Lot 355
Indonesian Art Sale 2018
A Mimika drum

Papua, Indonesia.

The drums are made from the wood of a tree with a soft heartwood. A piece of the trunk is trimmed into the rough shape of a drum. One end is hollowed-out a little and the piece of wood is then stood up-right, the hollowed-out end uppermost. The lower end is stuck firmly in the ground to prevent its falling over. The top-part is filled with water which is constantly and carefully replenished. Under action of the water, the soft heartwood quickly begins to rot. The softened parts are then removed. When half of the cavity has rotted away in this manner, the piece of wood is then reversed and the same thing is repeated at the other end.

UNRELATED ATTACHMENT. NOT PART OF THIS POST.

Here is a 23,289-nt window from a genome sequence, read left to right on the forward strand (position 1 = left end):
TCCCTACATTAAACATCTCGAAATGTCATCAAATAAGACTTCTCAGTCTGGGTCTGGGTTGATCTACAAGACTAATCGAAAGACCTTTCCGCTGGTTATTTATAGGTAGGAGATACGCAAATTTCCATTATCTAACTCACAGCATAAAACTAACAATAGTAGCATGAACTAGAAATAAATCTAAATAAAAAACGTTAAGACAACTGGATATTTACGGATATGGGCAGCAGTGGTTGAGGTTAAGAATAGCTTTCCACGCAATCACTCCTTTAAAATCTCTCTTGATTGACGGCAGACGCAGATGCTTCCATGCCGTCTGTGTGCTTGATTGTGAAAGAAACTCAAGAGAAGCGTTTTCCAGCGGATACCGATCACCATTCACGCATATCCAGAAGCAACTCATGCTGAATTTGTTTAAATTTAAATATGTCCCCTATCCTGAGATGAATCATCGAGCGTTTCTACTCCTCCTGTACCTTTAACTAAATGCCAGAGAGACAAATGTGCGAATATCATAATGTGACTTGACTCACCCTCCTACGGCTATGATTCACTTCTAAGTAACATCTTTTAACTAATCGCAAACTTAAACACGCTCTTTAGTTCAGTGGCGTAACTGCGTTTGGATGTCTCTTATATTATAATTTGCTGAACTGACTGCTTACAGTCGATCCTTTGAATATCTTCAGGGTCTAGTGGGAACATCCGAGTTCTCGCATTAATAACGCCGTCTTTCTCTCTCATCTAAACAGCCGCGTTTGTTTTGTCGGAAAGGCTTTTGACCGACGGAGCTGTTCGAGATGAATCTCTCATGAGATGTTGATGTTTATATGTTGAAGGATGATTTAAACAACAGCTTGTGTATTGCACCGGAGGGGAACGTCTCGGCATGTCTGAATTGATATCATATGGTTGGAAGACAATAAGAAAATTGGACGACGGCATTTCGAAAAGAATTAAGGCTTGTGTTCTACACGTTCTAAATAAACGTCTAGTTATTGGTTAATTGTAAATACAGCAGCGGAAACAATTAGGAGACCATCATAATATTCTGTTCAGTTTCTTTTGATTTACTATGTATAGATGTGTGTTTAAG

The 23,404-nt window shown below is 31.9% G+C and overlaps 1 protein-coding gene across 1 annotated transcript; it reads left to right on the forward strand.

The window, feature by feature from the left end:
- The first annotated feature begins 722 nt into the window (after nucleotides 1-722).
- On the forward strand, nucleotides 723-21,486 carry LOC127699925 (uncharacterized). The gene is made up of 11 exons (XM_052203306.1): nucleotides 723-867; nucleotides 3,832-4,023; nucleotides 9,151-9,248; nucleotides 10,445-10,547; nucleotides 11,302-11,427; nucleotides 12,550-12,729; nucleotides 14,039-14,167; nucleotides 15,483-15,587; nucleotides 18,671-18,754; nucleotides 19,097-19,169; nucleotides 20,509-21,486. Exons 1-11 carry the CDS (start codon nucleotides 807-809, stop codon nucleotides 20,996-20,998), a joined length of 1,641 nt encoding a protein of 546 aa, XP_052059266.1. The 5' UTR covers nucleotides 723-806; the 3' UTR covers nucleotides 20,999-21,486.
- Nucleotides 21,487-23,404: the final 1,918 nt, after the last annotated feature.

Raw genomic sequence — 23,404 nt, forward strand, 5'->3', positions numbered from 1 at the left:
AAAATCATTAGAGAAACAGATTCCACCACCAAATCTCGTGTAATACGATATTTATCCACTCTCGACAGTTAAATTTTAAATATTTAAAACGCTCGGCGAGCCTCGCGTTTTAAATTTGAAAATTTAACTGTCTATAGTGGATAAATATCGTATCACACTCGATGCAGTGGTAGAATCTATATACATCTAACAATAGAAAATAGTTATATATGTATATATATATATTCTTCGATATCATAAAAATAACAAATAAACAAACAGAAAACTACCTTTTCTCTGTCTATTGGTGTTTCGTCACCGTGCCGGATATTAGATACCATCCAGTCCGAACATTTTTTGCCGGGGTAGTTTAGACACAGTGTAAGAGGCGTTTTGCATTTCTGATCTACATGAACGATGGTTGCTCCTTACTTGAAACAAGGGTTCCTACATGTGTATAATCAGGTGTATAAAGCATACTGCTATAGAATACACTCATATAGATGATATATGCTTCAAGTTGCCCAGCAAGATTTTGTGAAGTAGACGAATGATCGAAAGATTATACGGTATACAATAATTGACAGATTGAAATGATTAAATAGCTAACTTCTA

The innermost part is then pushed through with a hard piece of wood or bamboo. The result is a channel that is widened through firing, the heat being regulated by bellows and the inside scraped by shells and pig’s tusks. Sound internodes of bamboo are exploded by holding them into the fire. These explosions are caused inside the wooden channel are intended as sympathetic magic, being that the drum will produce a loud sound. The exterior of the drum is finished with an adze and pig’s tusks, lizard skin and rattan.

H 63,5 cm

Lit: H. Geurtjens, ‘Uit het modern stenen tijdperk’, Cultureel Indië, V (1943), p. 107-108.

€ 500,00
€ 700,00
€ 350,00

Hamerprijs: € 350